6. There is power in numbers.

Believe it or not, there are studies that prove the existence of a ripple effect of peace in the surrounding environment when a group meditates together. According to the unified field superstring theory in physics, waves of vibration flow from everything in the universe affecting the collective consciousness of others. Groups can enliven that field. Cellular biologist Bruce Lipton states in his book “Biology of Belief” that our consciousness can change the physical world around us by altering the field.

An interesting experiment tested a theory called “The Maharishi Effect” in Merseyside, England. A number that exceeded one percent of the population meditated together every day from 1988-1991 and the crime rate dropped so much that Merseyside went from third highest to the lowest ranked city in England during the time of the analysis. Meanwhile, the control town of non-meditators held a steady crime rate.  Meditation was the only factor in the study that could account for the change, as the scientists calculated police practices, local economics and demographics that remained the same throughout the study.

As Margaret Mead once said, “Never doubt that a small group of people can change the world. Indeed it is the only thing that ever has.”

Meditation classes and groups can usually be found in clean, friendly, secular environments like yoga studios or at specific meditation organizations like Unplug in Los Angeles or Stil Studio in Boston, with many more opening up in between the two coastlines. In NYC we can try The Path, which is a pop up group that changes locations every week both to keep things fresh and to prove that we don’t need perfect conditions to meditate. Or, if a local group is hard to find, we can start our own using the “Meet Up” app. Rather than allowing technology to become a distraction, let’s make it work in our favor! We can use an app to find or start a group. Perhaps each week a person can bring a favorite, guided meditation to share with the group-from an app, yoga website,, or YouTube video for example. This keeps things varied and the learning curve goes up.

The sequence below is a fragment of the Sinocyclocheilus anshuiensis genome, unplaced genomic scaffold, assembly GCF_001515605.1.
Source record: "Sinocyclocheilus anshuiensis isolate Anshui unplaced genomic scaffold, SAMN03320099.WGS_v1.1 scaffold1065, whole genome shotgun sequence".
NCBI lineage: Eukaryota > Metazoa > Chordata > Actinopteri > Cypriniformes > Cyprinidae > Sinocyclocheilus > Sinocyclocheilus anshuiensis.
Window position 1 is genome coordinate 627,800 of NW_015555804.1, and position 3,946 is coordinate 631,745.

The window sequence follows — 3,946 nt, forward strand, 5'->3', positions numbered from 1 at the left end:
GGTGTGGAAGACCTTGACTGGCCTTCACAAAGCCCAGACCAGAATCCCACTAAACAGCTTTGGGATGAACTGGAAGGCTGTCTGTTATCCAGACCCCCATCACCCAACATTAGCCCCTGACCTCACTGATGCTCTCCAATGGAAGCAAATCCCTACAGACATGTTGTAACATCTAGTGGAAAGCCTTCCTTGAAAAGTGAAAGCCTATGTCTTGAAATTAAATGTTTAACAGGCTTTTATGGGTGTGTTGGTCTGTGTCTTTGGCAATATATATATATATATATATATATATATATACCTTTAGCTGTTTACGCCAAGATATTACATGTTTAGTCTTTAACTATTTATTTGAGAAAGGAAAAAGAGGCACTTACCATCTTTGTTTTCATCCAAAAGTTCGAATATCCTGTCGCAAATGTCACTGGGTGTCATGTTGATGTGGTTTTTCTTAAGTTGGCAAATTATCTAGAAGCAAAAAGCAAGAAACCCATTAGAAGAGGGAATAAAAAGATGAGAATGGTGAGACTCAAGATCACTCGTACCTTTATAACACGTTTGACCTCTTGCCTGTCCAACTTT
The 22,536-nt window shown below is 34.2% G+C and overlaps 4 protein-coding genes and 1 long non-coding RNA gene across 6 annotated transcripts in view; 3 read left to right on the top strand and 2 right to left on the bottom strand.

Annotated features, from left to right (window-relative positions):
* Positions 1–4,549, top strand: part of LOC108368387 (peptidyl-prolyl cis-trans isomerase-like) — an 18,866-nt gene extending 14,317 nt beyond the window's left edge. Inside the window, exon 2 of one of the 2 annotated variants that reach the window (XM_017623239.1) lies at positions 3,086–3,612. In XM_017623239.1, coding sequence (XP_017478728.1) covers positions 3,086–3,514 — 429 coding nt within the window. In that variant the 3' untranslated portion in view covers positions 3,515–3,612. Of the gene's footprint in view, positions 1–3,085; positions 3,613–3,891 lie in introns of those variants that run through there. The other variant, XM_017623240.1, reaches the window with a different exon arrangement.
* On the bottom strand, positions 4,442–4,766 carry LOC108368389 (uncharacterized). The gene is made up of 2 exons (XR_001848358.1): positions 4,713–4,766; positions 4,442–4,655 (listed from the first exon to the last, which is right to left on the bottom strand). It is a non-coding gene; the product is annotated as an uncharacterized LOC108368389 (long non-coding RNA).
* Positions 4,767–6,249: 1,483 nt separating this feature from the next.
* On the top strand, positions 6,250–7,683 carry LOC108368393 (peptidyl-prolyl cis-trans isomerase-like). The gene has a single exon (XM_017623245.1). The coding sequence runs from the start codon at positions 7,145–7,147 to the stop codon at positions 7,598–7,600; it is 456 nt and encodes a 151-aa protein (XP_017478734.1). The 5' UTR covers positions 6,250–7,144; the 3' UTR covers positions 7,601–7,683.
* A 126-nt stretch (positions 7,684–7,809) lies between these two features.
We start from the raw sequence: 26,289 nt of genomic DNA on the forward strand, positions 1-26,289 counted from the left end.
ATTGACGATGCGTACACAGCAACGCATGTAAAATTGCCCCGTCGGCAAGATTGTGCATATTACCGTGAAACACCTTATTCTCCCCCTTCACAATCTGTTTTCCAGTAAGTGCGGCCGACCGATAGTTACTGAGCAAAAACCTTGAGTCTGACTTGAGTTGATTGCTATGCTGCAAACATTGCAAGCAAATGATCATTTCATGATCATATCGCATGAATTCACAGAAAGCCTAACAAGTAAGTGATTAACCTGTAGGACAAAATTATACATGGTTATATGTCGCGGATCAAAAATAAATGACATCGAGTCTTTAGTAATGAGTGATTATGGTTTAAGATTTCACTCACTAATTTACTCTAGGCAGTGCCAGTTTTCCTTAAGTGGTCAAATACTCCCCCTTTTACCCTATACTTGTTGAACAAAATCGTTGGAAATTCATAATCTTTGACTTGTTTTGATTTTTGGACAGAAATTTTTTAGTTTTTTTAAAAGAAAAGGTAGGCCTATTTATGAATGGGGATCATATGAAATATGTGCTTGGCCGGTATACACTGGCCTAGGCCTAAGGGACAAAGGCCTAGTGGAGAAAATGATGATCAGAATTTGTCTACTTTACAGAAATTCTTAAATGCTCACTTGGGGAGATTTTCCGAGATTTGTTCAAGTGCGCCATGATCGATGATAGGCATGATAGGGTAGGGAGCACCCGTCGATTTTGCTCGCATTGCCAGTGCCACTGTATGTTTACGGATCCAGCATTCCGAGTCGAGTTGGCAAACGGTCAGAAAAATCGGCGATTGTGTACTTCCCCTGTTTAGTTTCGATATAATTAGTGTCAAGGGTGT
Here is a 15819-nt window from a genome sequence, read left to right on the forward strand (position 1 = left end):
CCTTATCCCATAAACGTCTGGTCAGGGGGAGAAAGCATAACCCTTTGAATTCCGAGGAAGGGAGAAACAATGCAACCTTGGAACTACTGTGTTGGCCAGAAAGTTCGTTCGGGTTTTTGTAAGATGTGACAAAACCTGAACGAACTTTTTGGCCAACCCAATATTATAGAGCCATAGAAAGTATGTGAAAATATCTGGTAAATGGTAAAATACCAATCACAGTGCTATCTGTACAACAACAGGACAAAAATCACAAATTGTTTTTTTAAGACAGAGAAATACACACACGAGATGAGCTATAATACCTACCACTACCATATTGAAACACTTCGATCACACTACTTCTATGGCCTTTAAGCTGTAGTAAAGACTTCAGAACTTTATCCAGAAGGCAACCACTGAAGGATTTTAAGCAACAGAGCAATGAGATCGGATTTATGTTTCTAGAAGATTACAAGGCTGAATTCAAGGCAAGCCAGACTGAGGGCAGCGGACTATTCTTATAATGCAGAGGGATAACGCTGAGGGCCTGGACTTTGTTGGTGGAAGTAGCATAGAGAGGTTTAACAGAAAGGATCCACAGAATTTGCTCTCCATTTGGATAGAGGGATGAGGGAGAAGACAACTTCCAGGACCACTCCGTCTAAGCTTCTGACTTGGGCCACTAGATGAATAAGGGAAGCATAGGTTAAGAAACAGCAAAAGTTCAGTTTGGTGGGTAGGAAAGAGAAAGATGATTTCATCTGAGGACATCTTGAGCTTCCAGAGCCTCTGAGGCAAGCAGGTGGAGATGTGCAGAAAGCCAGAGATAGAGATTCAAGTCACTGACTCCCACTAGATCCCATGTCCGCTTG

Meditating in a group is a fun and healthy way to socialize and learn a new skill that is good for mind, body and spirit. Take meditation group leader, Yogi and author of “Happy Yoga,” Steve Ross’s advice: “Aim for the center, take a deep breath, and dive in!”

 

Kathryn Remati is a Boston based meditation facilitator and creator of the Tranquil Spectrum app for Apple devices. Kathryn completed graduate and post-graduate studies in Humanistic Psychology (BA) and Organizational Behavior (MA) in Australia where she taught Alpha brainwave training techniques.

For more info go to: http://tranquilspectrum.com or follow her on Twitter, Pinterest, and Facebook.